Austria’s Raiffeisen is in talks with two potential suitors for the sale of its Russian banking arm, the largest western-controlled lender left operating within the Kremlin’s territory.
Raiffeisen has come under increasing pressure from regulators and western governments in recent months over the status of its business in the country, which has boomed since Moscow launched its full-scale invasion of Ukraine in February 2022.
The bank’s Russian arm manages assets of just under €27bn, with a book value of €4.1bn. In 2022 it generated profits of €2.2bn — 60 per cent of the earnings for the entire Raiffeisen group. However, Russian laws enacted since the country attacked its neighbour prevent the division from paying any dividends to its Vienna-based parent.
Speaking at Raiffeisen’s annual meeting on Thursday, chief executive Johann Strobl said the bank was “progressing potential transactions” and that its management “recognise the urgency for action which the war has created”.
A senior Raiffeisen executive told the Financial Times the bank had narrowed discussions to two “viable” bidders and would work intensively in the coming weeks to assess whether a deal could be put together. The bank is hopeful it can agree terms to an exit this year.
While Raiffeisen is keen to maximise value from any transaction for shareholders, the big stumbling block is likely to be political, given recently introduced legislation that means Russian president Vladimir Putin would need to personally approve any sale.
A plan B being explored by Raiffeisen is a spinout of its Russian business into a separate, European-listed entity. Such a measure is seen as the more costly of the two options but more politically viable, and will become the bank’s preferred course of action if both bids in Russia fall through.
Any sale within Russia will be subject to a punitive haircut: foreign businesses from designated “unfriendly” states, which include Austria, are subject to a minimum 50 per cent valuation discount and an additional 10 per cent levy to be paid directly to the Russian state.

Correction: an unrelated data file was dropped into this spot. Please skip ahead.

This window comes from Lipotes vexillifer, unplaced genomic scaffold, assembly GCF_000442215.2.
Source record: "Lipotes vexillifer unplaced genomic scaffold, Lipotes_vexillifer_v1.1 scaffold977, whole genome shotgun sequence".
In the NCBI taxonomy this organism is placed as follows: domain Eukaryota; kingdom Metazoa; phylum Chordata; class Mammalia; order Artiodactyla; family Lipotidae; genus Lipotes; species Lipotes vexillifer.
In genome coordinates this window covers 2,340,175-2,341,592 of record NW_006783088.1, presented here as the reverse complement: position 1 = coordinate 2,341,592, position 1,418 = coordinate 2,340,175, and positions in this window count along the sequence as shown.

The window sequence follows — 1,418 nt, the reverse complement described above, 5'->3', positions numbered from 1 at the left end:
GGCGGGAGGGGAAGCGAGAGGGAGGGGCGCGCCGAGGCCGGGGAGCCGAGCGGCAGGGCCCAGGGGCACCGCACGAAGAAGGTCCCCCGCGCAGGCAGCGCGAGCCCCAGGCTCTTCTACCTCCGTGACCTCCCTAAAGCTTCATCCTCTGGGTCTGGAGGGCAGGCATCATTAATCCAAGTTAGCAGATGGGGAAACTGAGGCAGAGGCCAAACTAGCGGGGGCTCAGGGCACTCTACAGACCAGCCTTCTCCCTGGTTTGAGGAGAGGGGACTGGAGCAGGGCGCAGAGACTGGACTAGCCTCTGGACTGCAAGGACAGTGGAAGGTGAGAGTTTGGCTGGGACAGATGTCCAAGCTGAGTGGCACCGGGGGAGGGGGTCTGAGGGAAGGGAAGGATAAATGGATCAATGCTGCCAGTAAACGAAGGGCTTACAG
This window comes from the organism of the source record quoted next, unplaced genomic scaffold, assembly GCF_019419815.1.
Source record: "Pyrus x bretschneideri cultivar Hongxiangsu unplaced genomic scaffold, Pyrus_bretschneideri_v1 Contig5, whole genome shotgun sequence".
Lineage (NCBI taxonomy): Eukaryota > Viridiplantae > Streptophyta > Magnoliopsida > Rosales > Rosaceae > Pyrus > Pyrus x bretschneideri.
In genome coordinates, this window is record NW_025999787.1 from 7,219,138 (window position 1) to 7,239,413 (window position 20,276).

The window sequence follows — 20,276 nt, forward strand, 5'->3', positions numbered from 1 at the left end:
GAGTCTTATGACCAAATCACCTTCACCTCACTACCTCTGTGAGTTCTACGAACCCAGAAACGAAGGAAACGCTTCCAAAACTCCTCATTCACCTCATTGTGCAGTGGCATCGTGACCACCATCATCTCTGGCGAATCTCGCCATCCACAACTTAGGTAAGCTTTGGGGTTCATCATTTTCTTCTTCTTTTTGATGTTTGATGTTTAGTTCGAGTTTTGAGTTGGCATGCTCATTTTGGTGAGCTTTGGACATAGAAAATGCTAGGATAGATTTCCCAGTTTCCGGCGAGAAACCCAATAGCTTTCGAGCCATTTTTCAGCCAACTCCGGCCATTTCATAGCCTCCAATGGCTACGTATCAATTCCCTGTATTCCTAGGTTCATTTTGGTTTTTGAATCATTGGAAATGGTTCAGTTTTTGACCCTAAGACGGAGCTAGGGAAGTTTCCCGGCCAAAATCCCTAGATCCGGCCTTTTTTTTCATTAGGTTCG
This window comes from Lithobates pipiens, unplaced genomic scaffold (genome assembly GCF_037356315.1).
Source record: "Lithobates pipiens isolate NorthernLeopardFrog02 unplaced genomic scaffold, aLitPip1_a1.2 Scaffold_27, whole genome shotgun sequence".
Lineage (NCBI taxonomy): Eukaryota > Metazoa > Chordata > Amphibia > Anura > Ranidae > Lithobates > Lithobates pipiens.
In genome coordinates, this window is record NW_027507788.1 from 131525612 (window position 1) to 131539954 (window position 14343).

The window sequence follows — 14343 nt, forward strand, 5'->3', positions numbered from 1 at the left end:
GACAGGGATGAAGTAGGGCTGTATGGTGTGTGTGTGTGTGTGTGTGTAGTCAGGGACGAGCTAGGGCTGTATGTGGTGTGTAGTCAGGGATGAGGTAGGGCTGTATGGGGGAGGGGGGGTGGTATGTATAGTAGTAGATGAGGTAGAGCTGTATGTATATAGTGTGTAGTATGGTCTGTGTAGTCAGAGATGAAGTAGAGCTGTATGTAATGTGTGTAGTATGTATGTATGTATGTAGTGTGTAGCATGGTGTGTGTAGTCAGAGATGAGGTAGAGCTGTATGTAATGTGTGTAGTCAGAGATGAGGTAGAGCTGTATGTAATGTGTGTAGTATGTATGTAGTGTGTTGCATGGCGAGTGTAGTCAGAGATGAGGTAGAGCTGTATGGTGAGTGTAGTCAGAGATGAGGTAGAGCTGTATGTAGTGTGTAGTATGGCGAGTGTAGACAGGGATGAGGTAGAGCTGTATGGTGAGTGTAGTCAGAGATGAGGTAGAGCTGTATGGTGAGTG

Raiffeisen expects to take a €1.8bn accounting hit to its balance sheet from any deal. The bank’s core tier one equity ratio — a key measure of balance sheet strength — will remain about 14 per cent even under such circumstances, comfortably above the regulatory minimum.
The FT this month reported details of a controversial plan by Raiffeisen to swap a chunk of its marooned assets in Russia with those of Russia’s Sberbank in Europe, in what one banker involved in the transaction described as a “financial prisoner exchange”.
Pressure on Raiffeisen to leave Russia has been steadily mounting.
The US Treasury department’s Office of Foreign Assets Control was revealed in February by Reuters to have sent an extensive list of exploratory questions to the Austrian bank over its business in Russia as part of a sanctions-compliance monitoring exercise.
The European Central Bank, which supervises all systemically important EU lenders, has, meanwhile, demanded a concrete plan from Raiffeisen to wind down its Russian activities.
And Ukraine — where Raiffeisen also has a sizeable business — has threatened to place the bank on its own sanctions list and has been lobbying hard in Europe for punitive measures to be taken against it.
Raiffeisen trades at a significant discount to its European banking peers as a result of its Russia exposure.
In an effort to mollify such concerns, it intends to continue to significantly reduce its lending activity in Russia in the coming months, regardless of how strategic discussions progress, according to one Raiffeisen board member.
Last year it reduced lending to Russian institutions and companies by 30 per cent.
The bank’s depositor base will be harder to curb, however. Corporate and individual clients in Russia, including many European and US companies, have flocked to Raiffeisen because of its western connections. The lender is also heavily used by western embassies and journalists still operating in Russia.
Last year it became the single largest facilitator of financial transfers into Russia over the Swift network, accounting for up to 40 per cent of all payments in and out of the country.